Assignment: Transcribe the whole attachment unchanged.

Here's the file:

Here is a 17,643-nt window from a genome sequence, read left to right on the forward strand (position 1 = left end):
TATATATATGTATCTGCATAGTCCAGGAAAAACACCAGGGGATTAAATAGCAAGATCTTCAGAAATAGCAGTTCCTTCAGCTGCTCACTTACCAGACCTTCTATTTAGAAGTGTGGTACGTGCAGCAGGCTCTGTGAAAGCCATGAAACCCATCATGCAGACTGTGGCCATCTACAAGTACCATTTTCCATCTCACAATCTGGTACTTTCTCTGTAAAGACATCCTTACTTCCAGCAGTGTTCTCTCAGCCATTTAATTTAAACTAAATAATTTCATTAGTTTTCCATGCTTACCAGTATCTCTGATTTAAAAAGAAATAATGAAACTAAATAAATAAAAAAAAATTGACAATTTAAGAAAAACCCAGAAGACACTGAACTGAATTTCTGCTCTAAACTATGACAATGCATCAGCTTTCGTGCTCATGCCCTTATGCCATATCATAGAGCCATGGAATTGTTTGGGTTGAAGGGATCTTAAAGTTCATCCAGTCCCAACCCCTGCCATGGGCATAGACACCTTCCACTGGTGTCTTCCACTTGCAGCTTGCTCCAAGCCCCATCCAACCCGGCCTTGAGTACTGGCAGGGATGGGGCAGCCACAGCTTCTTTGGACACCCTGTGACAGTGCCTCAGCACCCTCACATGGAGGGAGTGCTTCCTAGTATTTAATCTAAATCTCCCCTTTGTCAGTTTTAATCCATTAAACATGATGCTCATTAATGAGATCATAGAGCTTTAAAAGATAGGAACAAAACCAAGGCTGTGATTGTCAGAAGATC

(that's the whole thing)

Here is a 17,643-nt window from a genome sequence, read left to right on the forward strand (position 1 = left end):
TATATATATGTATCTGCATAGTCCAGGAAAAACACCAGGGGATTAAATAGCAAGATCTTCAGAAATAGCAGTTCCTTCAGCTGCTCACTTACCAGACCTTCTATTTAGAAGTGTGGTACGTGCAGCAGGCTCTGTGAAAGCCATGAAACCCATCATGCAGACTGTGGCCATCTACAAGTACCATTTTCCATCTCACAATCTGGTACTTTCTCTGTAAAGACATCCTTACTTCCAGCAGTGTTCTCTCAGCCATTTAATTTAAACTAAATAATTTCATTAGTTTTCCATGCTTACCAGTATCTCTGATTTAAAAAGAAATAATGAAACTAAATAAATAAAAAAAAATTGACAATTTAAGAAAAACCCAGAAGACACTGAACTGAATTTCTGCTCTAAACTATGACAATGCATCAGCTTTCGTGCTCATGCCCTTATGCCATATCATAGAGCCATGGAATTGTTTGGGTTGAAGGGATCTTAAAGTTCATCCAGTCCCAACCCCTGCCATGGGCATAGACACCTTCCACTGGTGTCTTCCACTTGCAGCTTGCTCCAAGCCCCATCCAACCCGGCCTTGAGTACTGGCAGGGATGGGGCAGCCACAGCTTCTTTGGACACCCTGTGACAGTGCCTCAGCACCCTCACATGGAGGGAGTGCTTCCTAGTATTTAATCTAAATCTCCCCTTTGTCAGTTTTAATCCATTAAACATGATGCTCATTAATGAGATCATAGAGCTTTAAAAGATAGGAACAAAACCAAGGCTGTGATTGTCAGAAGATC